In his book, Delivered from the Elements of the World, Peter Leithart argues that Torah was a partial recovery of Eden. In giving Israel Torah, Yahweh was not excluding and distancing people from himself, but rather creating conditions in which they could again begin to draw near to him. This was primarily centred on the sanctuary: ‘Yahweh drove Adam and Eve out of the garden; he invited Aaron and his sons in. For the first time since Eden, a human being stood before the Creator to serve… The tabernacle was still holy space, but the boundaries of holy space had become porous’ (95). All of this pointed to the possibility of even freer access in the future.
Leithart goes on to detail how the sacrificial system brought people closer to God, and interestingly, notes the connection between one of the common sacrificial terms used in the Old Testament, and the concept of ‘bridal food’ (109). Thus the sacrificial system is ‘an ongoing wedding feast…Yahweh’s advent among his people is an occasion for joy, the beginning of continuous divine hospitality and festivity, as Israel eats, drinks and rejoices before and with her Lord’ (110). Food is central to God’s fellowship with his people.
This makes Jesus’ work of regularly eating with people all the more significant. Under Torah, ‘Yahweh lets Israel come as near as they can in flesh, but they can only get so close without being consumed’ (116). With Jesus, everything changes:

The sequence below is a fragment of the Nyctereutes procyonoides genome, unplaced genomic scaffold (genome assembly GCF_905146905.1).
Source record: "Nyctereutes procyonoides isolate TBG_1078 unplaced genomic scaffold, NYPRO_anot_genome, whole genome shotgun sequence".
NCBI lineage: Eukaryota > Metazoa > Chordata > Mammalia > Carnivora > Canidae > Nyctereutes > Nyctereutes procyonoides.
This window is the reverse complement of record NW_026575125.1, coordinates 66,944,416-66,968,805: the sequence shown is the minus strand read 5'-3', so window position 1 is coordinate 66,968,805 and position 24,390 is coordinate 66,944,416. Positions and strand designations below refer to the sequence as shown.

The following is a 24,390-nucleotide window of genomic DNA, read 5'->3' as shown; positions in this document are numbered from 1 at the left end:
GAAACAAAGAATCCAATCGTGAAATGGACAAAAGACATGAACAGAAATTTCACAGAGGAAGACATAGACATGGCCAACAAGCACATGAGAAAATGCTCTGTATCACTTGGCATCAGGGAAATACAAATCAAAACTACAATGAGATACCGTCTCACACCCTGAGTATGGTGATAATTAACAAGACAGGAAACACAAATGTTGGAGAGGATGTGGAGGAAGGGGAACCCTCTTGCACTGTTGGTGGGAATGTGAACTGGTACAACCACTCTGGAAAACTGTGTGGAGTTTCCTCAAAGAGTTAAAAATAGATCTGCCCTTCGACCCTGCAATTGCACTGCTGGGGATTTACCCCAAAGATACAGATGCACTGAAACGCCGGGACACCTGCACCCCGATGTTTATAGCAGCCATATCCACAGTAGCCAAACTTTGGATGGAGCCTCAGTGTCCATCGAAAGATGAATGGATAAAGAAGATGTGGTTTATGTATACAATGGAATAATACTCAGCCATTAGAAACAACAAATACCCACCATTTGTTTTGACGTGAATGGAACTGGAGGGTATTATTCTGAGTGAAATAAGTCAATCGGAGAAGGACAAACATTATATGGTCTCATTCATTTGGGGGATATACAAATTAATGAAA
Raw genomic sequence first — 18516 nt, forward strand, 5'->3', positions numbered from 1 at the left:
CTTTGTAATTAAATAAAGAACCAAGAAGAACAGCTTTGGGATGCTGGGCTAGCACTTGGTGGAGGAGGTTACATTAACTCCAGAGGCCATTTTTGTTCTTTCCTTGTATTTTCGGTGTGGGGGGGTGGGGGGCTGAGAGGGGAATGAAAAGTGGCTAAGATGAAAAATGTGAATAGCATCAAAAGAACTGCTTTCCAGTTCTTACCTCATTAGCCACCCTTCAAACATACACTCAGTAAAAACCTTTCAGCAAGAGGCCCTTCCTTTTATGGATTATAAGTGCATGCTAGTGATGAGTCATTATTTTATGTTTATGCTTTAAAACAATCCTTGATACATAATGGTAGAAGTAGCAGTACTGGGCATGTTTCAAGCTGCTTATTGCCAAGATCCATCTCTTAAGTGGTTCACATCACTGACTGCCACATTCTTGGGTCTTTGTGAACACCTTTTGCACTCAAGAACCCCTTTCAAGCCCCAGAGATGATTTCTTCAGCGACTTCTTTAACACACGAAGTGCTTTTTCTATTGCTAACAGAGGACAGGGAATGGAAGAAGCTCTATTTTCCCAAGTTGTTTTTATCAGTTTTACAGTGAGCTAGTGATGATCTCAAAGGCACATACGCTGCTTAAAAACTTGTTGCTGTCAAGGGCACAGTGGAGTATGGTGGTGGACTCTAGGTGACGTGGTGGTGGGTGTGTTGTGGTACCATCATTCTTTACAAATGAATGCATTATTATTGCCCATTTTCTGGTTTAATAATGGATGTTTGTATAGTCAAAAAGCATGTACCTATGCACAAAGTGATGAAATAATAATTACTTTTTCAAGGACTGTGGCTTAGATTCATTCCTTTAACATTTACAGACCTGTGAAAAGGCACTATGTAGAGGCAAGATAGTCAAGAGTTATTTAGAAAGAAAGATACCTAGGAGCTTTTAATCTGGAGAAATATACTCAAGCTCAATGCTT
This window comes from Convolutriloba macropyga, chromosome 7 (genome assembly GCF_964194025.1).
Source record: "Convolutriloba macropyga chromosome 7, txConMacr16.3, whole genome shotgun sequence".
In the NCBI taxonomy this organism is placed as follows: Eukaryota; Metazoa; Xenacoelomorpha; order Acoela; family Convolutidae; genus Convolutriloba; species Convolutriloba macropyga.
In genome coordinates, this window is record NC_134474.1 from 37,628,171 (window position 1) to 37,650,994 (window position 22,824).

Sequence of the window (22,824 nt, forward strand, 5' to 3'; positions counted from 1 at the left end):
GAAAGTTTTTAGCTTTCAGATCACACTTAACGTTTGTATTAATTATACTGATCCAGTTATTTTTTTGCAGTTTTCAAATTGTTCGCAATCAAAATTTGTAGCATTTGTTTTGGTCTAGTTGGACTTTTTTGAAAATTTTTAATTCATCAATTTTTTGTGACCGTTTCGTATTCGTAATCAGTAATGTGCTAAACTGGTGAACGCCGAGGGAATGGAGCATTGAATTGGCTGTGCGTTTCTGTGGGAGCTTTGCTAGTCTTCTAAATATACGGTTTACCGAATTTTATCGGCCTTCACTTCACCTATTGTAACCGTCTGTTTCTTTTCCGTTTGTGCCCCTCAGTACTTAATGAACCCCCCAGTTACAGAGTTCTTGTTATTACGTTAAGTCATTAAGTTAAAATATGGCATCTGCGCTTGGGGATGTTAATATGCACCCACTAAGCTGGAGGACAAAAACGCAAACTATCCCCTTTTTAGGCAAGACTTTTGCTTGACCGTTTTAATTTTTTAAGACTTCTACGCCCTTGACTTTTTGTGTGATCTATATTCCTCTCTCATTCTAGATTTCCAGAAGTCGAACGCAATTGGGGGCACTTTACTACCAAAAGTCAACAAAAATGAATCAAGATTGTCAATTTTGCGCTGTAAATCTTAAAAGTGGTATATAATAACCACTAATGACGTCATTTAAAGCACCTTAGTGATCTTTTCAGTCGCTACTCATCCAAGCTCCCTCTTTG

When Yahweh came in the flesh, the need for that stoicheic apparatus began to end. In Jesus, Yahweh himself sat at human tables and ate food with them. This is what Torah aimed at from the outset. It was what Torah encouraged Israel to dream of. Jesus did what Torah always aimed to achieve, to make it possible for the Creator and his rebellious creatures to share space, to live and walk together in a common garden, to share a common table. Yahweh’s entire program in Torah was designed to make human beings his ‘companions’ in the original sense of the word – God and humans as sharers of bread. The ministry of Jesus is what the sacrificial system looks like after Eden’s curse if overcome. Jesus qualified people to draw near to his table. He touched lepers and dead bodies, and instead of contracting their contagious miasma, his cleansing life flowed to them. Lepers were cleansed; a woman’s defiling flow of blood was stopped. The table fellowship of Jesus is the sacrificial system under poststoicheic conditions (138).
Hospitality, and in particularly the sharing of food, is a feature of the life of most churches, and is usually grounded in the fact that Jesus shared food with people. Appeal is often made to the fact that in sharing food with all kinds of ‘unworthy’ people, Jesus is doing something counter-cultural or outside of convention, and therefore displaying an extra measure of love, something we should model in our fellowship. True as this is, it does not account for the deeper purpose of Jesus’ actions: to fulfil Torah and inaugurate that freer access that was intended all along. When Jesus eats with people, he is not simply being nice.
Among other things, it strikes me that if what Leithart says is true, we ought to make an even bigger deal out of regularly eating together, in celebration of the fact that God has come to share food with us. Our fellowship together ought to bear witness to the fellowship we will one day share with God when his Kingdom comes in fullness. Further, it makes the Eucharist that much more central to the life of the Church, since it is here that this table fellowship with Yahweh is both sealed and signified. If this is indeed ‘what Torah always aimed to achieve’, it must be at the heart of who we are and what we do.